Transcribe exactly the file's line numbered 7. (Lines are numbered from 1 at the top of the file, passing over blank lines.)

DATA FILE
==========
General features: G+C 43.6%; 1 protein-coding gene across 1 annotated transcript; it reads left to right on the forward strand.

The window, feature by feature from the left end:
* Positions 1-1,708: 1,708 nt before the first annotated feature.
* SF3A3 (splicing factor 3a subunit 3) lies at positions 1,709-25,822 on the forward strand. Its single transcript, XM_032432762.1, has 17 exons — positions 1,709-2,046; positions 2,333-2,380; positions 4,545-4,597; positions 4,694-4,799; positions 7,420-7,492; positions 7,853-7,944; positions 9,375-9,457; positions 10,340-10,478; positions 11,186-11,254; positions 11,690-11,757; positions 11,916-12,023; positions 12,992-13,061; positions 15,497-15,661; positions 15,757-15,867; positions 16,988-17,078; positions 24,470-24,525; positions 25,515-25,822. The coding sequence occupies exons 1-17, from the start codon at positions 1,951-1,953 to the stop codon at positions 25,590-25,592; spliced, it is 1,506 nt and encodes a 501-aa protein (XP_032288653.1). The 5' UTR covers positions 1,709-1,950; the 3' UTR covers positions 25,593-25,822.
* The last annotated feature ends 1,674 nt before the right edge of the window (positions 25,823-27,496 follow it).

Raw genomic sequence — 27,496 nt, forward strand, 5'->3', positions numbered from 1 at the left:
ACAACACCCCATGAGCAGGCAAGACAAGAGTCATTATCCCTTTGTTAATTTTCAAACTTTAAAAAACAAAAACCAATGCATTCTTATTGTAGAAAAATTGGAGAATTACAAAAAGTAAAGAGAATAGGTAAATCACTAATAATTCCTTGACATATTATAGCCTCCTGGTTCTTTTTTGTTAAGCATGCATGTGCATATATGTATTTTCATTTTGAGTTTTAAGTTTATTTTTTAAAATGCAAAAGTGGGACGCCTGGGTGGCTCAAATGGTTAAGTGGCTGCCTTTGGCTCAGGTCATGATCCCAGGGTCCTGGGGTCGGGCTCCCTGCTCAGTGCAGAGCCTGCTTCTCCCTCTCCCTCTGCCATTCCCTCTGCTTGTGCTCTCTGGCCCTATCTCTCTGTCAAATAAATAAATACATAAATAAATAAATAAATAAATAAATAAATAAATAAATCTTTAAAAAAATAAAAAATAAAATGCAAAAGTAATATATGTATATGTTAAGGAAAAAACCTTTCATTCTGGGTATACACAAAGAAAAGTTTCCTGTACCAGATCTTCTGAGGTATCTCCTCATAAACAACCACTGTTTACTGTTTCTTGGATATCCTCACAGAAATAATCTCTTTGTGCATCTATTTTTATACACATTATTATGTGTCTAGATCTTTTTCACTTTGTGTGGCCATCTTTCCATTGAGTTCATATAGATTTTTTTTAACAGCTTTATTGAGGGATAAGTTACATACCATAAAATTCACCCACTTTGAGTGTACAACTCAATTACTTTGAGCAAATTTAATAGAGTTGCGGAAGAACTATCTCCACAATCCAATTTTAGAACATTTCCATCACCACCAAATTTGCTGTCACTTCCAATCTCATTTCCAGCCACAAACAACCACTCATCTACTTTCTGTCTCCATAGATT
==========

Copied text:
ACAACACCCCATGAGCAGGCAAGACAAGAGTCATTATCCCTTTGTTAATTTTCAAACTTTAAAAAACAAAAACCAATGCATTCTTATTGTAGAAAAATTGGAGAATTACAAAAAGTAAAGAGAATAGGTAAATCACTAATAATTCCTTGACATATTATAGCCTCCTGGTTCTTTTTTGTTAAGCATGCATGTGCATATATGTATTTTCATTTTGAGTTTTAAGTTTATTTTTTAAAATGCAAAAGTGGGACGCCTGGGTGGCTCAAATGGTTAAGTGGCTGCCTTTGGCTCAGGTCATGATCCCAGGGTCCTGGGGTCGGGCTCCCTGCTCAGTGCAGAGCCTGCTTCTCCCTCTCCCTCTGCCATTCCCTCTGCTTGTGCTCTCTGGCCCTATCTCTCTGTCAAATAAATAAATACATAAATAAATAAATAAATAAATAAATAAATAAATAAATCTTTAAAAAAATAAAAAATAAAATGCAAAAGTAATATATGTATATGTTAAGGAAAAAACCTTTCATTCTGGGTATACACAAAGAAAAGTTTCCTGTACCAGATCTTCTGAGGTATCTCCTCATAAACAACCACTGTTTACTGTTTCTTGGATATCCTCACAGAAATAATCTCTTTGTGCATCTATTTTTATACACATTATTATGTGTCTAGATCTTTTTCACTTTGTGTGGCCATCTTTCCATTGAGTTCATATAGATTTTTTTTAACAGCTTTATTGAGGGATAAGTTACATACCATAAAATTCACCCACTTTGAGTGTACAACTCAATTACTTTGAGCAAATTTAATAGAGTTGCGGAAGAACTATCTCCACAATCCAATTTTAGAACATTTCCATCACCACCAAATTTGCTGTCACTTCCAATCTCATTTCCAGCCACAAACAACCACTCATCTACTTTCTGTCTCCATAGATT